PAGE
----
RE: ASM versus Filesystems

From: Crisler, Jon <>
Date: Sat, 6 Mar 2010 10:54:57 -0500
Message-ID: <56211FD5795F8346A0719FEBC0DB0675062051DF_at_mds3aex08.USIEXCHANGE.COM>

You have some valid points but I want to make a few clarifications:  
  1. Sure you can backup to FRA, but if your tape backup system is not integrated with RMAN it cannot backup directly to your tape system. There are many reasons why one would not integrate your tape backup system with RMAN, usually due to performance and cost. Obviously it is better overall to have tape-RMAN integration but sometimes you have to do without, hence the required filesystem for RMAN backup.
  2. Snapshot- many vendors claim they support snapshot technology with ASM, but our testing has revealed situations where it routinely fails; we have all the major vendors in our labs and in production, and none of them work in all situations. Netapp probably has the best support overall. A classic example is having to mount an ASM diskgroup under Unix to another server because the first server died- for whatever reason this is unreliable across many vendors, resulting in corrupted tablespaces. I don't want to name those vendors because I don't want to bash anybody. We have seen the failures occur under RH5, AIX and Solaris so it does not appear to be limited to certain OS or hardware.
  3. Often overlooked is a FTP option for ASM where if you need to extract datafiles etc. you can implement the FTP facility and get to datafiles and write them to a filesystem. I personally have not tried it but it is documented. Obviously this is not meant to expose the datafiles to the public, rather it is a way to move the files around.

Adding new luns to diskgroups, the removing the old luns from the diskgroup is a great way to migrate data from one disk array to another with little or no downtime. Dealing with OCR and voting disks is more complicated though- for this reason I recommend if you are implementing RAC to have a minimum of two OCR and two voting disks on different LUNs
(probably its Oracle's best practice as well).

From: Thomas Roach [] Sent: Friday, March 05, 2010 9:51 PM
To: Crisler, Jon
Cc:; Oracle L
Subject: Re: ASM versus Filesystems  


I would like to add a couple of things. You can still do your backups to an ASM diskgroup. In our case, we backup to FRA and then backup our FRA to Tape. When we restore from tape, it will restore directly to the DB from tape if the backup is not in FRA.  

What we do is we keep at least 1 full backup in FRA, plus all incrementals for 1 week, and keep anything over that on tape.  

Also, you can have disk snapshot facilities, but you need to put your database in backup mode (and test your backups). The reason you need to do this is because database operations are still happening and blocks are being written to disk. This is so that blocks that are touched for the first time during the backup window are written to the redo stream since a block can be corrupted while it is being backed up (Oracle is in the middle of a write operation and only half the new data gets written during a snapshot of that block). The benefit RMAN has is that it can check a block for corruption where snapshots are unaware of what is and isn't a valid oracle block, it just backs up the data.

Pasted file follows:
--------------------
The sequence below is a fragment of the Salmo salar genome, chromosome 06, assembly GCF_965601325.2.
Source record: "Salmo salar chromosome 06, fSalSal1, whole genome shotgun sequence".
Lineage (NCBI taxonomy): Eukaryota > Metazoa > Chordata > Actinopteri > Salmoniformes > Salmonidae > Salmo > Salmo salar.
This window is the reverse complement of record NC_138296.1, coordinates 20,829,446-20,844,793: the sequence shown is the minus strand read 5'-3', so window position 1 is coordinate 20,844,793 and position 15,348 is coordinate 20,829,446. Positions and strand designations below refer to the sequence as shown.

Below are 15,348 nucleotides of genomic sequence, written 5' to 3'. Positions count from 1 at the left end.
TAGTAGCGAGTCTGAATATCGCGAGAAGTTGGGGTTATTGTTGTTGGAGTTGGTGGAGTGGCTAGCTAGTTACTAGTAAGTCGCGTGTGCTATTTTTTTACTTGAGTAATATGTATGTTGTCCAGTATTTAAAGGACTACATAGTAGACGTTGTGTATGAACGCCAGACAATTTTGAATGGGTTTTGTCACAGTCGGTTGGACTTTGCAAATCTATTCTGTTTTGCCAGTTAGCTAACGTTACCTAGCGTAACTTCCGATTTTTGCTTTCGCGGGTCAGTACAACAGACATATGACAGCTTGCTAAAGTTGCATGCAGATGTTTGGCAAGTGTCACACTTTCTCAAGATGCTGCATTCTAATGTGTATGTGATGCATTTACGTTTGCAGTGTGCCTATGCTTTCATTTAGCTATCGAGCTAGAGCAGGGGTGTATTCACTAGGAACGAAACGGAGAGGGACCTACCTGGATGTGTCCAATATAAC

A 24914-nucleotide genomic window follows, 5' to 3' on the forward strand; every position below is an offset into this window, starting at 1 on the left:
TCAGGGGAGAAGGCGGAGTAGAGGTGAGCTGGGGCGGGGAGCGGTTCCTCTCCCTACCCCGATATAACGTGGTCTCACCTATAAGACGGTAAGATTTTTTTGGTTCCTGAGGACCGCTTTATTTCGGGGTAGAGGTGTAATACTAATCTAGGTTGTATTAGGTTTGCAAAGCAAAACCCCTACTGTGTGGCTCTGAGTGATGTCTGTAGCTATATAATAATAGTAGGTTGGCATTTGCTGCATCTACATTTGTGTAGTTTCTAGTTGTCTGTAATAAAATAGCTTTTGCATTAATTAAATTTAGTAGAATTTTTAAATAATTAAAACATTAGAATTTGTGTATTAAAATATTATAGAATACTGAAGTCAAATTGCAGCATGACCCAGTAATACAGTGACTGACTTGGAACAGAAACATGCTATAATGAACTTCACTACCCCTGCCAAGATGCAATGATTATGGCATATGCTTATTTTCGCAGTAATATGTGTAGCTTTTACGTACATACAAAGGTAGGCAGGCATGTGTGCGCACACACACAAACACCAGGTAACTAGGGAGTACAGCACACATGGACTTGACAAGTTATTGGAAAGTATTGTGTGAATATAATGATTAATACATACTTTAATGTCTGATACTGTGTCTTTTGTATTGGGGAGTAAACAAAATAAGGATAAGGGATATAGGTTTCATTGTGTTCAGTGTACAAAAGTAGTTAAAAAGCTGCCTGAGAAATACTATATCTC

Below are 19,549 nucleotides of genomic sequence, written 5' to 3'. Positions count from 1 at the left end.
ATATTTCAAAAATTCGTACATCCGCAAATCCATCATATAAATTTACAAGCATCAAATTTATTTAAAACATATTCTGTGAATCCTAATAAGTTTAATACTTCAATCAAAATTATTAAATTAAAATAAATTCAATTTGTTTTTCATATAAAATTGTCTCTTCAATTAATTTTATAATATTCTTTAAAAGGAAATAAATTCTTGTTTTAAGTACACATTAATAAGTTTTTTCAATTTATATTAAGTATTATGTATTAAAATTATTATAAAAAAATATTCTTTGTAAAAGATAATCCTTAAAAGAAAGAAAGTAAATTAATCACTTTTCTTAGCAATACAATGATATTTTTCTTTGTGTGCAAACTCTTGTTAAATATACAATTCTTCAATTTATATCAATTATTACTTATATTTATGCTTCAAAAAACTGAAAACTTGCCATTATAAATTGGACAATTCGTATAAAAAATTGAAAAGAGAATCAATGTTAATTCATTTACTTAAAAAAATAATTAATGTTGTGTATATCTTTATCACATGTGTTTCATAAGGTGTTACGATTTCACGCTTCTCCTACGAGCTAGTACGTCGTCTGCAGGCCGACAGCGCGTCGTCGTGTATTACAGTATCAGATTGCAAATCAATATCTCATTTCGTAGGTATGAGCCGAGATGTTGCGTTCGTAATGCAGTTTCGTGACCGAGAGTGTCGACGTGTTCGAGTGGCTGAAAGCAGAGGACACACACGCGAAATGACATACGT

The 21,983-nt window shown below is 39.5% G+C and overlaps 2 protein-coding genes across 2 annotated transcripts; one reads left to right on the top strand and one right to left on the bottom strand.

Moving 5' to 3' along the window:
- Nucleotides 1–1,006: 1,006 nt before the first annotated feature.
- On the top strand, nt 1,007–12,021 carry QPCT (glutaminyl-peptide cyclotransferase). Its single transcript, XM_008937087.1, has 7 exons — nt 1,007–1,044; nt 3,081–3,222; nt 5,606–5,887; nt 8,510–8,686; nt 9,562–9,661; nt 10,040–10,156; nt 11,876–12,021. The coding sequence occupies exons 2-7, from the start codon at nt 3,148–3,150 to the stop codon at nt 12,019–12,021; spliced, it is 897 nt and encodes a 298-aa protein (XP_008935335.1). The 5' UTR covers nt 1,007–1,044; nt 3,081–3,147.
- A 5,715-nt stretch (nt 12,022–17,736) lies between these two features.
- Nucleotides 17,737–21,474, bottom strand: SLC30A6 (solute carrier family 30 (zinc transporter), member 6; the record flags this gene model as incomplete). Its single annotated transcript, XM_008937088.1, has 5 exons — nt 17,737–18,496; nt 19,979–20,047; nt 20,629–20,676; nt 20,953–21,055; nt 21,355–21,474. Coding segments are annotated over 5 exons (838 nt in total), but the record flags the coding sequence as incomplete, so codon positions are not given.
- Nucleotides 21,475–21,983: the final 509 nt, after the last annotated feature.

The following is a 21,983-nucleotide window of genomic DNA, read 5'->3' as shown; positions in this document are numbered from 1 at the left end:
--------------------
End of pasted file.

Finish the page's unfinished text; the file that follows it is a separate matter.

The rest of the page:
ASM is very powerful and scalable. I was able to add luns and remove luns (rebalancing them into ASM) without having to take my database down. Also, only use ASM with block devices (scsi, iscsi etc...) and not on top of a filesystem or NFS as the extra layers don't gain you anything. If you do use disk based snapshots then if you add luns/remove luns, make sure you update what you snapshot. If you miss just one disk, you are in deep trouble.  

I also bought the Oracle Press Book by Nitin Vengurlekar (spelling) which is a very good book.  

Good Luck!  


On Fri, Mar 5, 2010 at 9:09 PM, Crisler, Jon <> wrote:

The only bad thing about ASM is the learning curve; honestly I think it was fear of the unknown that kept me away from ASM for so long. Once you jump in and get comfortable with it you too will wonder why you stayed away.

If you do backups to disk that are later picked up by a tape program, you will still need a filesystem to hold the backup, or if you use some sort of disk snapshot facility it may not support ASM, but those are the only drawbacks I am aware of. It does require one to get more familier with RMAN. Compared with OCFS2 or other clustering filesystems it seems to be quite reliable, and if you are using it with RAC then you save a bundle on license cost for other clustering filesystem software
(like GFS, Veritas etc.).

Jon - aka "Capt Aubrey"  

[] On Behalf Of patrick obrien Sent: Friday, March 05, 2010 5:45 PM
To: Oracle L
Subject: ASM versus Filesystems  

Oracle Admins,

I've been an AIX Admin for years, I'm a junior Oracle DBA and I apologize if the ASM Topic has come up lately. As an AIX Admin, using filesystems seems the best option for me.

Reading up on Oracle's ASM technology, it looks like this could be a great option, primarily for performance reasons. Oracle would then own more real estate, so it can use its tools to better tune the entire system. Its almost too good to be true.

But what are the caveats?

AIX Filesystems offer me control on filesystems/directory sizes, increased performance and systems control. Filesystems are nice when managing backups too. With the advent of the NAS/SAN, maybe I can just hand it all over to Oracle.

Any body not like ASM out there?

Thank you,

Thomas Roach

Received on Sat Mar 06 2010 - 09:54:57 CST

Original text of this message